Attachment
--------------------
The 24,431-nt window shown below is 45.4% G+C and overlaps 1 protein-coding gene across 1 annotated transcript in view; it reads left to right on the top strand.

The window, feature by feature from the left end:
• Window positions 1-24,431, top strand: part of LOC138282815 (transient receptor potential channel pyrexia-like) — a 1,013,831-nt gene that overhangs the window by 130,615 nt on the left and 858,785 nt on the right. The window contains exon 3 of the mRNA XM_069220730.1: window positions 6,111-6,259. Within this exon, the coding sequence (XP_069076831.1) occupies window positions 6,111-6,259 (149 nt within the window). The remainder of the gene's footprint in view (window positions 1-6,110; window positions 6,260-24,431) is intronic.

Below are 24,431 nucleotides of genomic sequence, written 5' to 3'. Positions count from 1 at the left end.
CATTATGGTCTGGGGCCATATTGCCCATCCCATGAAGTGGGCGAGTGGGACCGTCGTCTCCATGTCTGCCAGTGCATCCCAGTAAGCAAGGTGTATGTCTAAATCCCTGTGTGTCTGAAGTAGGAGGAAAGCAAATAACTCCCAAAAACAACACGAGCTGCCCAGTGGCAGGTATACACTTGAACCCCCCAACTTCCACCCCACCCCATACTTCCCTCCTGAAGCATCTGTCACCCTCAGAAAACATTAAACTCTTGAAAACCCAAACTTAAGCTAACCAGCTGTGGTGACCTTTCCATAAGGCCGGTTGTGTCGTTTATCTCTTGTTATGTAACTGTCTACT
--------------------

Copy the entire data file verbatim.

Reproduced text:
The 24,431-nt window shown below is 45.4% G+C and overlaps 1 protein-coding gene across 1 annotated transcript in view; it reads left to right on the top strand.

The window, feature by feature from the left end:
• Window positions 1-24,431, top strand: part of LOC138282815 (transient receptor potential channel pyrexia-like) — a 1,013,831-nt gene that overhangs the window by 130,615 nt on the left and 858,785 nt on the right. The window contains exon 3 of the mRNA XM_069220730.1: window positions 6,111-6,259. Within this exon, the coding sequence (XP_069076831.1) occupies window positions 6,111-6,259 (149 nt within the window). The remainder of the gene's footprint in view (window positions 1-6,110; window positions 6,260-24,431) is intronic.

Below are 24,431 nucleotides of genomic sequence, written 5' to 3'. Positions count from 1 at the left end.
CATTATGGTCTGGGGCCATATTGCCCATCCCATGAAGTGGGCGAGTGGGACCGTCGTCTCCATGTCTGCCAGTGCATCCCAGTAAGCAAGGTGTATGTCTAAATCCCTGTGTGTCTGAAGTAGGAGGAAAGCAAATAACTCCCAAAAACAACACGAGCTGCCCAGTGGCAGGTATACACTTGAACCCCCCAACTTCCACCCCACCCCATACTTCCCTCCTGAAGCATCTGTCACCCTCAGAAAACATTAAACTCTTGAAAACCCAAACTTAAGCTAACCAGCTGTGGTGACCTTTCCATAAGGCCGGTTGTGTCGTTTATCTCTTGTTATGTAACTGTCTACT